As others have said, mashing overnight and no-chill can allow you to stretch out things over three days, the actual "hands-on" time from starting to heat water for the mash through to pitching yeast can be pretty minimal, but there's a lot of hanging around.

Don't underestimate the extra time it takes to heat/cool 23+ litres though - and if you really want to push things along then you might want to consider 2 coppers, or 1 copper + an immersion heater to speed up the dead time spent heating. And a bigger chiller (and some ice water to help it along towards the end) will never hurt!!! But you probably don't need to go that far.

But given that the first hour or so has almost no hands-on time, I would suggest that either you set it up the night before and then set a timer to heat it up to mash temperature whilst you're still in bed. Or if WFH then you can flick the switch at 3pm or whenever so that it's ready to mash at 4pm (or if you're being purist about WFH, you could let the time switch turn it on at 3pm). Personally I boil the water first with half a Camden to a) drop out temporary hardness and b)drive out oxygen, so I generally start the boil, go and mow the lawn, then switch off and whilst it's cooling to mash temperature I get out all the rest of my brew gear and write the recipe.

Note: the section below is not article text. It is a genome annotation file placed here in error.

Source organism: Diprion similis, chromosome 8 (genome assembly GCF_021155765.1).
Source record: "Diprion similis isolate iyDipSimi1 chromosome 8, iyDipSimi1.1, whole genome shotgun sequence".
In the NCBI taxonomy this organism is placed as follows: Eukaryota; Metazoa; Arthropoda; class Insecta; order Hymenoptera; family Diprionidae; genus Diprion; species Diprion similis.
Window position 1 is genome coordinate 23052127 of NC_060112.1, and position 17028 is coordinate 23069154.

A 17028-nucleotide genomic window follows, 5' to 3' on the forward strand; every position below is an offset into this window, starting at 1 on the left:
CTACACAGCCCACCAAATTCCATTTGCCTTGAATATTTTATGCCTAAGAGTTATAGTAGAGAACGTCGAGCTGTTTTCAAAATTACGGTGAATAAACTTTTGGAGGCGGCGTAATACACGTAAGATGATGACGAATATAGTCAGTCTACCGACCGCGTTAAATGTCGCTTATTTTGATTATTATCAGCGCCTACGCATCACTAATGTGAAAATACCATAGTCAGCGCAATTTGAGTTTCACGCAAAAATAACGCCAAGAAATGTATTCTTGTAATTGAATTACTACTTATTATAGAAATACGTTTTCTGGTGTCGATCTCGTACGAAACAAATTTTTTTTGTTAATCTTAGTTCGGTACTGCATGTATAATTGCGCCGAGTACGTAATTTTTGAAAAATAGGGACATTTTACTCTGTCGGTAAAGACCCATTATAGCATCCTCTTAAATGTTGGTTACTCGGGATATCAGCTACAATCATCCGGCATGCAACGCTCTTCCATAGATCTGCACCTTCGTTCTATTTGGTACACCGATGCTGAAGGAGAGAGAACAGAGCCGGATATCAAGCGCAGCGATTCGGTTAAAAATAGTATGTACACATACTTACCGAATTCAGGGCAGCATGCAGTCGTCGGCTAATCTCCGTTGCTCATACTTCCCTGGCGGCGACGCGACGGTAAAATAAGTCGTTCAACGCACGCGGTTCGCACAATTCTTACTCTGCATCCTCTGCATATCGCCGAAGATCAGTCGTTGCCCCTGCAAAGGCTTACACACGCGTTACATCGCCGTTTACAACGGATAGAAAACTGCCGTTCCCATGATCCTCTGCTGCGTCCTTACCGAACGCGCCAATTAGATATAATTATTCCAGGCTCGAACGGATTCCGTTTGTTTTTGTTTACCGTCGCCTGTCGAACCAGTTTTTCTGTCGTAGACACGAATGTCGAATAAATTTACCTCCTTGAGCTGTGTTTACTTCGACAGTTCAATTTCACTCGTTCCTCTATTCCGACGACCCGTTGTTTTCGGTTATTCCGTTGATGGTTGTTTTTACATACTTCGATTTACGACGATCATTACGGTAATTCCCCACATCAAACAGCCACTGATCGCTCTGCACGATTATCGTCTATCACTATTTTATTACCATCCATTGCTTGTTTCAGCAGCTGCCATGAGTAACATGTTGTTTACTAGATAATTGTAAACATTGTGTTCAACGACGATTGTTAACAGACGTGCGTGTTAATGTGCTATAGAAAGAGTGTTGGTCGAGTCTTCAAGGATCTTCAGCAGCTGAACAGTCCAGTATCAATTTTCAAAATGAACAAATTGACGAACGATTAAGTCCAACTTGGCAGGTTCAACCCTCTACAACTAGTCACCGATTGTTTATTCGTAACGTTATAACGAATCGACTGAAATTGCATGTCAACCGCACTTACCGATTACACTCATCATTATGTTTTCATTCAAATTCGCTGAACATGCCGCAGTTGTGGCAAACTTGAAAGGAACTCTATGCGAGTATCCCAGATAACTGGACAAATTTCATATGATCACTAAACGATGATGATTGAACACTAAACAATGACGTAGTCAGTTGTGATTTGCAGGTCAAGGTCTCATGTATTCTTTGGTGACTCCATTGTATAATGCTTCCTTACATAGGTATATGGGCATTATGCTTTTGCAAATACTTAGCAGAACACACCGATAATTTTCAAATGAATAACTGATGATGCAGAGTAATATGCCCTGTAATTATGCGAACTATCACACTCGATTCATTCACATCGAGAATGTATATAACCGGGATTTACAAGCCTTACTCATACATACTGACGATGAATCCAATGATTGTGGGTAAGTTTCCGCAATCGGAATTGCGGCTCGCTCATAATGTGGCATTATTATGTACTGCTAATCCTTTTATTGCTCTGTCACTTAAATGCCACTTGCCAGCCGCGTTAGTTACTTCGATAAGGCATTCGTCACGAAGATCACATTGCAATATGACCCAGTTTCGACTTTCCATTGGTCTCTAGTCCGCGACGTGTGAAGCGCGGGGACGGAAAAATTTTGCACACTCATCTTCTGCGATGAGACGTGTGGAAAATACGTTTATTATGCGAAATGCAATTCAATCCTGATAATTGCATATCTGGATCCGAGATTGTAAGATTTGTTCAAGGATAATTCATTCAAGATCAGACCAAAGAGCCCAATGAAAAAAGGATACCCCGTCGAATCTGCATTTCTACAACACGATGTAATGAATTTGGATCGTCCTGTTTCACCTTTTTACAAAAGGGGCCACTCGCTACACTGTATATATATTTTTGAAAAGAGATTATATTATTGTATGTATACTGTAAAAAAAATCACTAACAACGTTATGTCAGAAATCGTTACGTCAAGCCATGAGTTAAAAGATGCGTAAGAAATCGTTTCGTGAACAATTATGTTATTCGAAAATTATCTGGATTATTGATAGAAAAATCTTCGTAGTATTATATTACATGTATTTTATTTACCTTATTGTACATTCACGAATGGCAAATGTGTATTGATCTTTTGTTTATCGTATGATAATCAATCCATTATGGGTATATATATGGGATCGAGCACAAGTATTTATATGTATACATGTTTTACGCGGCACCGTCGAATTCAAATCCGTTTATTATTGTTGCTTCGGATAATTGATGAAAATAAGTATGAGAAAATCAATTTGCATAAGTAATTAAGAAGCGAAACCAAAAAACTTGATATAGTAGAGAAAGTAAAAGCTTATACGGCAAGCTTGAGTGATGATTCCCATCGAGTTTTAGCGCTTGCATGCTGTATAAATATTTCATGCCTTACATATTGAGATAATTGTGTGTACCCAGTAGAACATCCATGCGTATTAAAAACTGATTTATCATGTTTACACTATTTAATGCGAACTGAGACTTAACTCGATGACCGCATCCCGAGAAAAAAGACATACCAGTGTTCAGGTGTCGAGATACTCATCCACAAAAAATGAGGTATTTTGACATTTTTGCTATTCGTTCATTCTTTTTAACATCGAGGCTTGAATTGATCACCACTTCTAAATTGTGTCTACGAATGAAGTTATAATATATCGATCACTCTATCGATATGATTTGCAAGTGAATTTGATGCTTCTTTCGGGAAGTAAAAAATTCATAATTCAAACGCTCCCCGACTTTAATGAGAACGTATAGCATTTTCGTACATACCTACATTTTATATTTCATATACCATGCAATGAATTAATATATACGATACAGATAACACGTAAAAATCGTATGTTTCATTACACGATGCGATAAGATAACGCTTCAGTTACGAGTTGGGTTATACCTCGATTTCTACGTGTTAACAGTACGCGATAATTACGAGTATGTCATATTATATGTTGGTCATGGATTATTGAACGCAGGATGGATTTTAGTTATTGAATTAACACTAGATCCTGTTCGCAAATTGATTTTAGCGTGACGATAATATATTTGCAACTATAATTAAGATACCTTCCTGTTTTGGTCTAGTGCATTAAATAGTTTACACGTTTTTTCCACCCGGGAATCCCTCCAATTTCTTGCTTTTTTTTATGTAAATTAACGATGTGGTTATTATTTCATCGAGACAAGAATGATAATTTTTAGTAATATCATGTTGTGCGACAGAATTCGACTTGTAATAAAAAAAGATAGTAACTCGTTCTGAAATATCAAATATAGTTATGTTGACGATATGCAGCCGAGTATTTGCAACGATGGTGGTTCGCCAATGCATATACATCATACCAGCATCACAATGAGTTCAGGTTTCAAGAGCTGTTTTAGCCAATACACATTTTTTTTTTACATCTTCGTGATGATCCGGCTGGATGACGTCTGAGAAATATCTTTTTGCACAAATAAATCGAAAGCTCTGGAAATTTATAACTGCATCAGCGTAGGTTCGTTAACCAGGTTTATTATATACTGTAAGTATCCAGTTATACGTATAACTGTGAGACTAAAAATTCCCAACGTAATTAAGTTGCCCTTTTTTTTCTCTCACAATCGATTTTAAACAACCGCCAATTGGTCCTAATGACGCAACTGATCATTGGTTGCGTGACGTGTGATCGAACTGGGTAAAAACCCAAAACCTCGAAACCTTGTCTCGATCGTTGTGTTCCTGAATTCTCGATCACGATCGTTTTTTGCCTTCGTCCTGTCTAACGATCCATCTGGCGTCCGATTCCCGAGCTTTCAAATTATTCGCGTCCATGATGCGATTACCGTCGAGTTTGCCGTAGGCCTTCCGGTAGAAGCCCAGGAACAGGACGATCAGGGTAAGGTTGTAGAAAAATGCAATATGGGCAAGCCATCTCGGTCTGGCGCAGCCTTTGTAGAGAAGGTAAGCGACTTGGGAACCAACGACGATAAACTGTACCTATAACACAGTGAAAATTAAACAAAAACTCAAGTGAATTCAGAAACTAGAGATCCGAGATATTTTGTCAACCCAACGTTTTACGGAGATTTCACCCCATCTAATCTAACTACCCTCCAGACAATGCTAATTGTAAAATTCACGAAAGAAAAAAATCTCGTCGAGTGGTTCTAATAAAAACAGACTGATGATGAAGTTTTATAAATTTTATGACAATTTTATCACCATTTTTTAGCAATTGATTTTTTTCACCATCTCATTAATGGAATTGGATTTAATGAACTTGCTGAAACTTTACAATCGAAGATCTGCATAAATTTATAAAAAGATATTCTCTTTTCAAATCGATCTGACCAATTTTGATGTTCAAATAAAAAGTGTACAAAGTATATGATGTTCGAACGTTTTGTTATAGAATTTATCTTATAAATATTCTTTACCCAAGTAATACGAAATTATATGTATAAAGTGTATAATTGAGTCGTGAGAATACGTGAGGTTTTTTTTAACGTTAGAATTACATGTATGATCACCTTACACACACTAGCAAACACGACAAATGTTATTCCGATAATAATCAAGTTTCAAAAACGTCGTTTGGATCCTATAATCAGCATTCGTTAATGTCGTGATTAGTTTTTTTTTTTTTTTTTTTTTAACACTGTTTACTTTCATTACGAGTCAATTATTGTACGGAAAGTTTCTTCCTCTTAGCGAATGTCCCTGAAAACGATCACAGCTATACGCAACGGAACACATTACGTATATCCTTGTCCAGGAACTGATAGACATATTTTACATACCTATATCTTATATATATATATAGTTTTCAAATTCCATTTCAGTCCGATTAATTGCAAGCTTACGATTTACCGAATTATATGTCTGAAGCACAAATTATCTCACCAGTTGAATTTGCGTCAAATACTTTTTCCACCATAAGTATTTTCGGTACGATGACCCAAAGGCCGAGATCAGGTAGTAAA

Having mash water ready at 4pm would allow you to get the mash on, and then the pressure is off a bit - the mash doesn't have to be exactly an hour, and also doesn't have to have the heat on for all of it if you're insulated so it would be safe to leave the house empty when you went on the school run if that was necessary. Then you can either get the boil on during bathtime or leave it to mash until after 7pm, depending on how bolshy baby is being and how much your wife can help with baby.